We observed a consistent benefit of carfilzomib, whether used at first relapse or after 2 to 3 lines of therapy in patients with RRMM and renal impairment. Similarly, in a subgroup analysis of patients with RRMM and various degrees of renal impairment from ENDEAVOR, there were consistent PFS and OS benefits with Kd56 vs Vd, regardless of the number of prior lines of therapy (1 or 2-3 lines). These benefits were observed across all renal subgroups (creatinine clearance, ≥15 to <50 mL/min, 50 to <80 mL/min, and ≥80 mL/min).14 

Our study results are compelling, given the importance of having effective MM therapies available at first relapse as well as after multiple lines of treatment, as patients are living longer with MM.18  Deep responses to treatment at first relapse are important for extended survival, and therapies that can improve renal efficacy to maximize efficacy are critical. For patients with MM who have undergone multiple lines of treatment, each line of therapy is associated with an increased risk of comorbidities or disease-related complications, as well as shorter response rates.19,20  Thus, as patients advance in therapy, it is important to have options that can improve renal function. In addition, there is an unmet need for effective MM therapies for patients with severe renal impairment, because these patients are often excluded from MM clinical trials.21-23  Our study results suggest that treatment with Kd can help address this need. Currently, the IMWG recommends bortezomib-based regimens for the management of myeloma-related renal impairment (grade A).7  Our results, together with the efficacy data for renally impaired MM patients from ENDEAVOR,14  suggest that treatment guidelines should include carfilzomib as a recommended treatment option for patients with MM and renal impairment.

There were some limitations associated with this study. As expected with structured electronic health records data, we observed an incomplete ascertainment of antitumor response, transplantation history, baseline comorbidities, and use of concomitant medication in the OSCER database. Kd-treated patients were younger on average than Vd-treated patients, and bortezomib-based therapies were the most common 1L regimens for both Kd- and Vd-treated patients. However, after adjustment for differences in age and 1L bortezomib use, Kd was still associated with superior renal response in both the 2L and the combined 2L-4L cohorts.

The results of this study demonstrate the real-world effectiveness of carfilzomib-based therapy in renal rescue for patients with RRMM. Our findings suggest a consistent clinical benefit of carfilzomib over bortezomib in patients with MM with various degrees of renal impairment.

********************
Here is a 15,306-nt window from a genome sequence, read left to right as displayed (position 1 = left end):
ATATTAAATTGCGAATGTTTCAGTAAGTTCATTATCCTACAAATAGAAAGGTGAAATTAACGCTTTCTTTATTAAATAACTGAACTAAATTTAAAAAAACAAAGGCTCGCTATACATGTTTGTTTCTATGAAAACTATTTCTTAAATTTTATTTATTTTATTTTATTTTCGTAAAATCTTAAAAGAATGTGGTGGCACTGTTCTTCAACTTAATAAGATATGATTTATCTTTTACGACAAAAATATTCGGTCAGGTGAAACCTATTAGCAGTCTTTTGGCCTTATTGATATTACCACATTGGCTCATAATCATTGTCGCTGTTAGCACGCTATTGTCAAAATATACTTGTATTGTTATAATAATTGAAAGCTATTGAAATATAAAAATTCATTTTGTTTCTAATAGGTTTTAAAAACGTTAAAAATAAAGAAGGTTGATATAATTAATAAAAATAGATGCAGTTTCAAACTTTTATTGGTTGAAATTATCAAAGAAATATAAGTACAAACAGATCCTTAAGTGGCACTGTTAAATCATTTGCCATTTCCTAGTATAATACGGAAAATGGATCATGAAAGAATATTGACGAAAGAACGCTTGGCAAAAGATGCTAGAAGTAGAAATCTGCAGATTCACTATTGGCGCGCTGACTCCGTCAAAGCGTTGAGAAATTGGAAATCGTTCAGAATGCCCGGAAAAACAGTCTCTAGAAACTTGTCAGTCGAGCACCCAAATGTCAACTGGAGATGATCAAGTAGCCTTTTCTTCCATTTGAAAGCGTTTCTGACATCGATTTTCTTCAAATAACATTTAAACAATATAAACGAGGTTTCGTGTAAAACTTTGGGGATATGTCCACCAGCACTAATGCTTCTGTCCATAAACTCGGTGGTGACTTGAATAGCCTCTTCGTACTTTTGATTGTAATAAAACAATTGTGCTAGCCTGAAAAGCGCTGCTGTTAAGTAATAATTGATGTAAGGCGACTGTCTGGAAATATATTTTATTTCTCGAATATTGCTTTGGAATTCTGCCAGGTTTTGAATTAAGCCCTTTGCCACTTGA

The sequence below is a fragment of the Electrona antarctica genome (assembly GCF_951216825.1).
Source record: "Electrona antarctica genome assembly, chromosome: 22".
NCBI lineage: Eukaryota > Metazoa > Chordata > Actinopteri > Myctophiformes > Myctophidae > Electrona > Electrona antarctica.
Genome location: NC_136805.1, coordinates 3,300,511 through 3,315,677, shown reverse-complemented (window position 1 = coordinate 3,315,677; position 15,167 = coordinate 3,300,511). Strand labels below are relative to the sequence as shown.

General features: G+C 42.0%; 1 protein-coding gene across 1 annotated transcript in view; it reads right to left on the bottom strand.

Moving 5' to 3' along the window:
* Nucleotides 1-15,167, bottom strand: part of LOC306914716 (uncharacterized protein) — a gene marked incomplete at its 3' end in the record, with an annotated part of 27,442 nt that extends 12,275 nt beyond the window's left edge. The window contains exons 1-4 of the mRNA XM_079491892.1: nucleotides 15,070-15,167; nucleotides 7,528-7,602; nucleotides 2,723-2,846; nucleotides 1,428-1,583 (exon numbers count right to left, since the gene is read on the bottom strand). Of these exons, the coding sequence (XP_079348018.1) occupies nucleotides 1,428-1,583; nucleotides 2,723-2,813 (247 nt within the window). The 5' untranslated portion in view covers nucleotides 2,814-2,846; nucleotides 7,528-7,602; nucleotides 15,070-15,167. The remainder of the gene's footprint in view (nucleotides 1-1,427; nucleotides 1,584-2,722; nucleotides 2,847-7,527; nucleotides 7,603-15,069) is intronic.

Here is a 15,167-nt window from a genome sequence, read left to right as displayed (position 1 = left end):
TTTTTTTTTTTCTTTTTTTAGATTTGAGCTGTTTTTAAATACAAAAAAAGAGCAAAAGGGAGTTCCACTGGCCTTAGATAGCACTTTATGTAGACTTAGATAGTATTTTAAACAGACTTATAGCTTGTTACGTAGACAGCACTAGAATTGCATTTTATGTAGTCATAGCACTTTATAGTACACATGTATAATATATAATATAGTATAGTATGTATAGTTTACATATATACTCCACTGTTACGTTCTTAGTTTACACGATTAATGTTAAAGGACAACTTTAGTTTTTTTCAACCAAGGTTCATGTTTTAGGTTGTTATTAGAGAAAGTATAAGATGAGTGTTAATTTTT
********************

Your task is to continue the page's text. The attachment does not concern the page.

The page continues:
Because permission for data sharing was not obtained from all participating partners, the patient-level data set used in this study will not be shared. The institutional review board of each oncology practice approved collaboration to provide data for the OSCER database. Per the United States framework for retrospective noninterventional studies, informed patient consent was waived. Individual patient-level data were protected against breach of confidentiality, consistent with the final Health Insurance Portability and Accountability Act Security Rule from the United States Department of Health and Human Services.

Acknowledgments

Medical writing assistance was provided by Sachi Yim and Andrew Gomes of BlueMomentum, an Ashfield Company, part of UDG Healthcare, plc.

This study was supported by research funding from Amgen Inc. Medical writing assistance was funded by Amgen Inc.

Authorship

Contribution: A.F. was involved in the conception and design of the study; all authors were involved in the analysis and interpretation of data; and all authors participated in the writing of the manuscript and approved the final version before submission.

Conflict-of-interest disclosure: S.K. reports membership on the board of directors or advisory committees for, and research funding from AbbVie, Celgene, Janssen, and KITE. A.F. reports employment with and equity ownership in Amgen Inc. R.N. reports consultancy for and research funding from Amgen Inc, Bristol-Myers Squibb (BMS), Janssen, Celgene, and Takeda. S.J. reports participation in the speakers’ bureau for the Multiple Myeloma Research Foundation and Medicom and consultancy for Novartis, Merck, BMS, and Celgene. R.B. reports consultancy for Sandoz and Pfizer; participation in the speakers’ bureau for AbbVie, Genentech, Amgen Inc, and AstraZeneca; and research funding from Genentech, Amgen Inc, BMS, and AstraZeneca. N.R. reports consultancy for Celgene, Janssen, Merck, Takeda, BMS, and Amgen, Inc.; research funding from AstraZeneca; and honoraria from Research to Practice and Medscape.

Correspondence: Shaji Kumar, Mayo Clinic, 200 1st St SW, Rochester, MN 55905; e-mail: kumar.shaji@mayo.edu.